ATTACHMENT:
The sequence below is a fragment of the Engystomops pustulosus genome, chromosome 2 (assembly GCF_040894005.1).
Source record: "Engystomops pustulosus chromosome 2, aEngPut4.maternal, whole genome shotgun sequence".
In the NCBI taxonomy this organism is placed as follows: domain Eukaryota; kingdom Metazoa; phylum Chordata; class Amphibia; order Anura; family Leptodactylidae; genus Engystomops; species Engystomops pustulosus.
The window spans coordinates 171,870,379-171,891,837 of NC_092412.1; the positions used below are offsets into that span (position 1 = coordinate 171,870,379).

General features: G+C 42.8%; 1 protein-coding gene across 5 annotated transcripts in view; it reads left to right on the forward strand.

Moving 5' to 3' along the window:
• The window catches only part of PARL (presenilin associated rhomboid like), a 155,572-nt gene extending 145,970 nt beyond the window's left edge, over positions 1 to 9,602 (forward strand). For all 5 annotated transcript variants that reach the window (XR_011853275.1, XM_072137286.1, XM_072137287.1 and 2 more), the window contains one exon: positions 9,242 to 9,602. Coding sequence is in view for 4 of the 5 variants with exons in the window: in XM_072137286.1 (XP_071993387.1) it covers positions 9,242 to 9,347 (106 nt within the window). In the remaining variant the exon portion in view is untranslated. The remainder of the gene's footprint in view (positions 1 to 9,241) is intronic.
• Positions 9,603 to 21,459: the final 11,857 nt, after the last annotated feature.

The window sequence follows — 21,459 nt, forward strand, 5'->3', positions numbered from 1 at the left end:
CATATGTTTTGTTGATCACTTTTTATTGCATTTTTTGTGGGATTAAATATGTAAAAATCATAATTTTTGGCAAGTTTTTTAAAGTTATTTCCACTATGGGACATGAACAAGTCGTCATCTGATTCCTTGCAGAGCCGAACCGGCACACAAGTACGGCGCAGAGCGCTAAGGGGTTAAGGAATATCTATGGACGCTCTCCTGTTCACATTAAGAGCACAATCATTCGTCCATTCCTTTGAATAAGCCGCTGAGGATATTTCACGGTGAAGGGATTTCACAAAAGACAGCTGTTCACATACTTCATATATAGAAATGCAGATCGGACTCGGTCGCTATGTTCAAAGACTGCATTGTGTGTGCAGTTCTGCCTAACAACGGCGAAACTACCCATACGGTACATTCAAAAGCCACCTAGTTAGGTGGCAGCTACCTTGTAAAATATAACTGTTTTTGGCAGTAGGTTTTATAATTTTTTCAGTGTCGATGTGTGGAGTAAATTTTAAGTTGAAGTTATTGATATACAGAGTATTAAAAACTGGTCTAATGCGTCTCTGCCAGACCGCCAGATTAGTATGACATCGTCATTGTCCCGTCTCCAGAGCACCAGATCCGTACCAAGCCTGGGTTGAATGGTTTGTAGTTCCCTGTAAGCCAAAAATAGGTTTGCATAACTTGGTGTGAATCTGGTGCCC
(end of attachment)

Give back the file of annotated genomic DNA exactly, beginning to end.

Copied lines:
The sequence below is a fragment of the Engystomops pustulosus genome, chromosome 2 (assembly GCF_040894005.1).
Source record: "Engystomops pustulosus chromosome 2, aEngPut4.maternal, whole genome shotgun sequence".
In the NCBI taxonomy this organism is placed as follows: domain Eukaryota; kingdom Metazoa; phylum Chordata; class Amphibia; order Anura; family Leptodactylidae; genus Engystomops; species Engystomops pustulosus.
The window spans coordinates 171,870,379-171,891,837 of NC_092412.1; the positions used below are offsets into that span (position 1 = coordinate 171,870,379).

General features: G+C 42.8%; 1 protein-coding gene across 5 annotated transcripts in view; it reads left to right on the forward strand.

Moving 5' to 3' along the window:
• The window catches only part of PARL (presenilin associated rhomboid like), a 155,572-nt gene extending 145,970 nt beyond the window's left edge, over positions 1 to 9,602 (forward strand). For all 5 annotated transcript variants that reach the window (XR_011853275.1, XM_072137286.1, XM_072137287.1 and 2 more), the window contains one exon: positions 9,242 to 9,602. Coding sequence is in view for 4 of the 5 variants with exons in the window: in XM_072137286.1 (XP_071993387.1) it covers positions 9,242 to 9,347 (106 nt within the window). In the remaining variant the exon portion in view is untranslated. The remainder of the gene's footprint in view (positions 1 to 9,241) is intronic.
• Positions 9,603 to 21,459: the final 11,857 nt, after the last annotated feature.

The window sequence follows — 21,459 nt, forward strand, 5'->3', positions numbered from 1 at the left end:
CATATGTTTTGTTGATCACTTTTTATTGCATTTTTTGTGGGATTAAATATGTAAAAATCATAATTTTTGGCAAGTTTTTTAAAGTTATTTCCACTATGGGACATGAACAAGTCGTCATCTGATTCCTTGCAGAGCCGAACCGGCACACAAGTACGGCGCAGAGCGCTAAGGGGTTAAGGAATATCTATGGACGCTCTCCTGTTCACATTAAGAGCACAATCATTCGTCCATTCCTTTGAATAAGCCGCTGAGGATATTTCACGGTGAAGGGATTTCACAAAAGACAGCTGTTCACATACTTCATATATAGAAATGCAGATCGGACTCGGTCGCTATGTTCAAAGACTGCATTGTGTGTGCAGTTCTGCCTAACAACGGCGAAACTACCCATACGGTACATTCAAAAGCCACCTAGTTAGGTGGCAGCTACCTTGTAAAATATAACTGTTTTTGGCAGTAGGTTTTATAATTTTTTCAGTGTCGATGTGTGGAGTAAATTTTAAGTTGAAGTTATTGATATACAGAGTATTAAAAACTGGTCTAATGCGTCTCTGCCAGACCGCCAGATTAGTATGACATCGTCATTGTCCCGTCTCCAGAGCACCAGATCCGTACCAAGCCTGGGTTGAATGGTTTGTAGTTCCCTGTAAGCCAAAAATAGGTTTGCATAACTTGGTGTGAATCTGGTGCCC